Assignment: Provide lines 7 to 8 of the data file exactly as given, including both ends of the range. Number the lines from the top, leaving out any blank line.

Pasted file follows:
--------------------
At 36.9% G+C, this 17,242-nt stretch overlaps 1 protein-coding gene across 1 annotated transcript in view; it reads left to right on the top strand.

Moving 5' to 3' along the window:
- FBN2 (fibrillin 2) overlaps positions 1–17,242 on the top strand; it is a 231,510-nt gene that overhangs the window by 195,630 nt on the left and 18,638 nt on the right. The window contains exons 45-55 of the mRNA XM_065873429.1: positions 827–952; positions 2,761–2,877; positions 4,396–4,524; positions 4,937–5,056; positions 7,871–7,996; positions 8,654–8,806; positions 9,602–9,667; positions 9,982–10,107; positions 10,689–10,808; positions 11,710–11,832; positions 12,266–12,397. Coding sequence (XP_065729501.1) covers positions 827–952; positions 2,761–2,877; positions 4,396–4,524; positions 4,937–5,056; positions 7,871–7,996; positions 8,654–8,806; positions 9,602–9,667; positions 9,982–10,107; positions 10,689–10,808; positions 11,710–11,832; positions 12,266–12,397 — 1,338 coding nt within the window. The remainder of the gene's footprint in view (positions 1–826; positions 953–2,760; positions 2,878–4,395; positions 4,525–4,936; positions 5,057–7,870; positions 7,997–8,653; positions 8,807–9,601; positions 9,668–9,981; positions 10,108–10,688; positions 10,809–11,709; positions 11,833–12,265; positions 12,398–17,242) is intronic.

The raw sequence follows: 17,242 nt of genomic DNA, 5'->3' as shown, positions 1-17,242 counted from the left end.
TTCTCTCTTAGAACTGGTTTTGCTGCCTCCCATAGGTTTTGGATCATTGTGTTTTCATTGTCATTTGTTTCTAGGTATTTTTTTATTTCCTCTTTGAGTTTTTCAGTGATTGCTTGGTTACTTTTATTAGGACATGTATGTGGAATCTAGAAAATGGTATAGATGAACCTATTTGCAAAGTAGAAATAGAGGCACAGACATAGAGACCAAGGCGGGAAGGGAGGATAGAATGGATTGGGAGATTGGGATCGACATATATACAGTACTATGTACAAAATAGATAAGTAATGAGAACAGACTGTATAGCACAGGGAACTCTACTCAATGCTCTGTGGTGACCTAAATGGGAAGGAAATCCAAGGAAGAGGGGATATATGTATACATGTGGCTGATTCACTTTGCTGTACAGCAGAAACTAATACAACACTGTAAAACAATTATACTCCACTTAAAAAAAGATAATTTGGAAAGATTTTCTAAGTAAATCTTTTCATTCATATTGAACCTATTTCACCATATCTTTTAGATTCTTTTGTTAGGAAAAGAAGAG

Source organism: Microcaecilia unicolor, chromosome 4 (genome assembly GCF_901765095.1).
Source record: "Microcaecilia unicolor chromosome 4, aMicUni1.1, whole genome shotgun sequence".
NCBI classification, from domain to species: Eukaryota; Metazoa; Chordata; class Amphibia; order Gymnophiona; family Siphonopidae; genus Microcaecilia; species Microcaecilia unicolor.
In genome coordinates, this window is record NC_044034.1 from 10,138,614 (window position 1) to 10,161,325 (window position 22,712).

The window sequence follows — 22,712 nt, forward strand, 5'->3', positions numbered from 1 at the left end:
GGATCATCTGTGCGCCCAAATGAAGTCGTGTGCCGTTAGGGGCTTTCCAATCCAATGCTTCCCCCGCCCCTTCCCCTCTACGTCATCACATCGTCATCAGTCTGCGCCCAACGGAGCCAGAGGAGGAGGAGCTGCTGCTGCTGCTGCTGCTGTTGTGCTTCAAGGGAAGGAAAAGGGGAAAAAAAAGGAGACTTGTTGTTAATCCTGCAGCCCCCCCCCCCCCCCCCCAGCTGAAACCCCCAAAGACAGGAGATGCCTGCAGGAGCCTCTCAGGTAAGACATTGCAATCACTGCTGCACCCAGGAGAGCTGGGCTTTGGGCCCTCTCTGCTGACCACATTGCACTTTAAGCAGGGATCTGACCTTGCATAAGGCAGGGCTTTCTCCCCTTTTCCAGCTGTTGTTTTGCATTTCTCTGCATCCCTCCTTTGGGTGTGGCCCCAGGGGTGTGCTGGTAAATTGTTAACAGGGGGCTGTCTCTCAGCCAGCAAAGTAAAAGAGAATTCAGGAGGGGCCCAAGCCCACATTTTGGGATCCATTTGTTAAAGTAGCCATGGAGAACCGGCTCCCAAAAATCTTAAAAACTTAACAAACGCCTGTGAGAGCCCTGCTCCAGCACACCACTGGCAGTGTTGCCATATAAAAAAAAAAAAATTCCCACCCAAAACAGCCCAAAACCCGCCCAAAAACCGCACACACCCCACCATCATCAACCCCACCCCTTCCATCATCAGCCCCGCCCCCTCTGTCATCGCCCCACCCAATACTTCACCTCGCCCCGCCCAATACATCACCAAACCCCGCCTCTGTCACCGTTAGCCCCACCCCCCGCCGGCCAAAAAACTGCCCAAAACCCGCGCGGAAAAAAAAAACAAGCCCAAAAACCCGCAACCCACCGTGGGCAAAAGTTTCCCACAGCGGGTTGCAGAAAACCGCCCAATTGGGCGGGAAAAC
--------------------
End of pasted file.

Source record: "Microcaecilia unicolor chromosome 4, aMicUni1.1, whole genome shotgun sequence".
NCBI classification, from domain to species: Eukaryota; Metazoa; Chordata; class Amphibia; order Gymnophiona; family Siphonopidae; genus Microcaecilia; species Microcaecilia unicolor.